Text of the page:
Individual variability as a window on production-perception interactions in speech motor control

Franken, M. K., Acheson, D. J., McQueen, J. M., Eisner, F., & Hagoort, P. (2017). Individual variability as a window on production-perception interactions in speech motor control. The Journal of the Acoustical Society of America, 142(4), 2007-2018. doi:10.1121/1.5006899.
An important part of understanding speech motor control consists of capturing the
interaction between speech production and speech perception. This study tests a
prediction of theoretical frameworks that have tried to account for these interactions: if
speech production targets are specified in auditory terms, individuals with better
auditory acuity should have more precise speech targets, evidenced by decreased
within-phoneme variability and increased between-phoneme distance. A study was
carried out consisting of perception and production tasks in counterbalanced order.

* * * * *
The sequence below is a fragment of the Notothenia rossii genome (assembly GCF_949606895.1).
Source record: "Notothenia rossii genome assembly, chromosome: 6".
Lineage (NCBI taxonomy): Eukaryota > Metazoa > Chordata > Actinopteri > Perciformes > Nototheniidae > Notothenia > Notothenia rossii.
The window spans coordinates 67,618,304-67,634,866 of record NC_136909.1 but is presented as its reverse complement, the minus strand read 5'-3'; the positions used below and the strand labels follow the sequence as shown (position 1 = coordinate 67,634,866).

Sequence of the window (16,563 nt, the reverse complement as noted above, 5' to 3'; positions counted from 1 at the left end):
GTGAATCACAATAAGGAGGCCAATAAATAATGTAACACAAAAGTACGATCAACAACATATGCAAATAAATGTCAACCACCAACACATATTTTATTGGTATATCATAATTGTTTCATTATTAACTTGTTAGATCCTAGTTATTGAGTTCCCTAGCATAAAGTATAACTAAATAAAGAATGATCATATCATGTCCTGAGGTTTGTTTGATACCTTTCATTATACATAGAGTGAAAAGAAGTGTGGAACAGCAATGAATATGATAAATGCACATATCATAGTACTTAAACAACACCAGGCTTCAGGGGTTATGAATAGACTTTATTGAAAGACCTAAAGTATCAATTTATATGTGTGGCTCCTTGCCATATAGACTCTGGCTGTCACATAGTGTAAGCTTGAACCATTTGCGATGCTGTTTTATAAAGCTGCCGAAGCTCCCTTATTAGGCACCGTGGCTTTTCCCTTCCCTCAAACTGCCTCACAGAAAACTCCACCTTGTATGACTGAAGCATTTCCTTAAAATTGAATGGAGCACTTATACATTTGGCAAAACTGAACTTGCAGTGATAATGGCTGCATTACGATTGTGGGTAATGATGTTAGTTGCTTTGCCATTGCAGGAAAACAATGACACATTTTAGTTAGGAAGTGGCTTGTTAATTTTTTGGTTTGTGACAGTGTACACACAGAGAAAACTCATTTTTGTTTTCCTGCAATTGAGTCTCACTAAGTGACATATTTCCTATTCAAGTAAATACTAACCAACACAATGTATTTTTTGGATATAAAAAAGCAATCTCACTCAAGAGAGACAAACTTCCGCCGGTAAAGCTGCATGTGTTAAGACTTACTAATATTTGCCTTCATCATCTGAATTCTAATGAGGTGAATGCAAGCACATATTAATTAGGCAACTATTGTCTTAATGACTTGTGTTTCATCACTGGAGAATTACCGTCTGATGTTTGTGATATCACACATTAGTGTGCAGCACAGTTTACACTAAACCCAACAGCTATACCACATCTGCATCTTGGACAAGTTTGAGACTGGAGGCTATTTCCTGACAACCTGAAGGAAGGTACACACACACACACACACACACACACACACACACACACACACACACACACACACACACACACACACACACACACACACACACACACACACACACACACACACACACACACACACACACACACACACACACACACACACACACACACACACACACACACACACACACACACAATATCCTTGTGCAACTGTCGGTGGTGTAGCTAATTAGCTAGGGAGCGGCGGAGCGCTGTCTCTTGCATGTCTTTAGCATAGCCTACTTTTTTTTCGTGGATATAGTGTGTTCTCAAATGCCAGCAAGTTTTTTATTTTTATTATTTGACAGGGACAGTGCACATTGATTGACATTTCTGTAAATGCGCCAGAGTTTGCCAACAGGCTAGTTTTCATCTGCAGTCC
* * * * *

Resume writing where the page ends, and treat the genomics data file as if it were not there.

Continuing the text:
Auditory acuity was assessed using an adaptive speech discrimination task, while
production variability was determined using a pseudo-word reading task. Analyses of
the production data were carried out to quantify average within-phoneme variability as
well as average between-phoneme contrasts. Results show that individuals not only
vary in their production and perceptual abilities, but that better discriminators have
more distinctive vowel production targets (that is, targets with less within-phoneme
variability and greater between-phoneme distances), confirming the initial hypothesis.
This association between speech production and perception did not depend on local
phoneme density in vowel space. This study suggests that better auditory acuity leads
to more precise speech production targets, which may be a consequence of auditory
feedback affecting speech production over time.
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